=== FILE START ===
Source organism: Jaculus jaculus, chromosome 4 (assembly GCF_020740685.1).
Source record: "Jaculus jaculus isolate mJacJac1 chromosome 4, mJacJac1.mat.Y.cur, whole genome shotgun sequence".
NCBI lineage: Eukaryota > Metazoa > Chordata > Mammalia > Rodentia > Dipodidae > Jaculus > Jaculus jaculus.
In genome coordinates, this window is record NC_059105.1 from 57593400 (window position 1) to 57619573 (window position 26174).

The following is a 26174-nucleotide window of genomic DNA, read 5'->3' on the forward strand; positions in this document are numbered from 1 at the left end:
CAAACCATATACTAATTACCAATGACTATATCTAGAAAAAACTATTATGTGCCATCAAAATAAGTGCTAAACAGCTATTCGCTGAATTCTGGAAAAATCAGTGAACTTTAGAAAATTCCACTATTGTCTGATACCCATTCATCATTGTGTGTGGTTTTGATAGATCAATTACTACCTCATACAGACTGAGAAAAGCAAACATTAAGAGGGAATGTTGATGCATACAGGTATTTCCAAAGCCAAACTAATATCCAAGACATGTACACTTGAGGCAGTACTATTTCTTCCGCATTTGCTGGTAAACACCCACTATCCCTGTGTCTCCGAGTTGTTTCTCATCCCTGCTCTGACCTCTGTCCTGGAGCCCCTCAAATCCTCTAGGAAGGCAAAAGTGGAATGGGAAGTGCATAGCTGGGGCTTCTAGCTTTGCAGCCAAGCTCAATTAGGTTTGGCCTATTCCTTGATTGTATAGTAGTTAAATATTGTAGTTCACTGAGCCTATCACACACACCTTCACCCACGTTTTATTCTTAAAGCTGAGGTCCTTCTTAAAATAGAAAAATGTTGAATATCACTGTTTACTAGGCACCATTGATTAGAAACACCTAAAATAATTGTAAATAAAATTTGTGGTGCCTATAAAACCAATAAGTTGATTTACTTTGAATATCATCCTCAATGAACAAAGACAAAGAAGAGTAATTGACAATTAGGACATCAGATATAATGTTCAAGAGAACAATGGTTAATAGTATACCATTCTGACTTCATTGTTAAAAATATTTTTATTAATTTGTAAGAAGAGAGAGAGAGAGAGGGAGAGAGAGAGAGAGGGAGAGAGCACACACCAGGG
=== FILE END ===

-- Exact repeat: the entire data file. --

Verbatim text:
Source organism: Jaculus jaculus, chromosome 4 (assembly GCF_020740685.1).
Source record: "Jaculus jaculus isolate mJacJac1 chromosome 4, mJacJac1.mat.Y.cur, whole genome shotgun sequence".
NCBI lineage: Eukaryota > Metazoa > Chordata > Mammalia > Rodentia > Dipodidae > Jaculus > Jaculus jaculus.
In genome coordinates, this window is record NC_059105.1 from 57593400 (window position 1) to 57619573 (window position 26174).

The following is a 26174-nucleotide window of genomic DNA, read 5'->3' on the forward strand; positions in this document are numbered from 1 at the left end:
CAAACCATATACTAATTACCAATGACTATATCTAGAAAAAACTATTATGTGCCATCAAAATAAGTGCTAAACAGCTATTCGCTGAATTCTGGAAAAATCAGTGAACTTTAGAAAATTCCACTATTGTCTGATACCCATTCATCATTGTGTGTGGTTTTGATAGATCAATTACTACCTCATACAGACTGAGAAAAGCAAACATTAAGAGGGAATGTTGATGCATACAGGTATTTCCAAAGCCAAACTAATATCCAAGACATGTACACTTGAGGCAGTACTATTTCTTCCGCATTTGCTGGTAAACACCCACTATCCCTGTGTCTCCGAGTTGTTTCTCATCCCTGCTCTGACCTCTGTCCTGGAGCCCCTCAAATCCTCTAGGAAGGCAAAAGTGGAATGGGAAGTGCATAGCTGGGGCTTCTAGCTTTGCAGCCAAGCTCAATTAGGTTTGGCCTATTCCTTGATTGTATAGTAGTTAAATATTGTAGTTCACTGAGCCTATCACACACACCTTCACCCACGTTTTATTCTTAAAGCTGAGGTCCTTCTTAAAATAGAAAAATGTTGAATATCACTGTTTACTAGGCACCATTGATTAGAAACACCTAAAATAATTGTAAATAAAATTTGTGGTGCCTATAAAACCAATAAGTTGATTTACTTTGAATATCATCCTCAATGAACAAAGACAAAGAAGAGTAATTGACAATTAGGACATCAGATATAATGTTCAAGAGAACAATGGTTAATAGTATACCATTCTGACTTCATTGTTAAAAATATTTTTATTAATTTGTAAGAAGAGAGAGAGAGAGAGGGAGAGAGAGAGAGAGGGAGAGAGCACACACCAGGG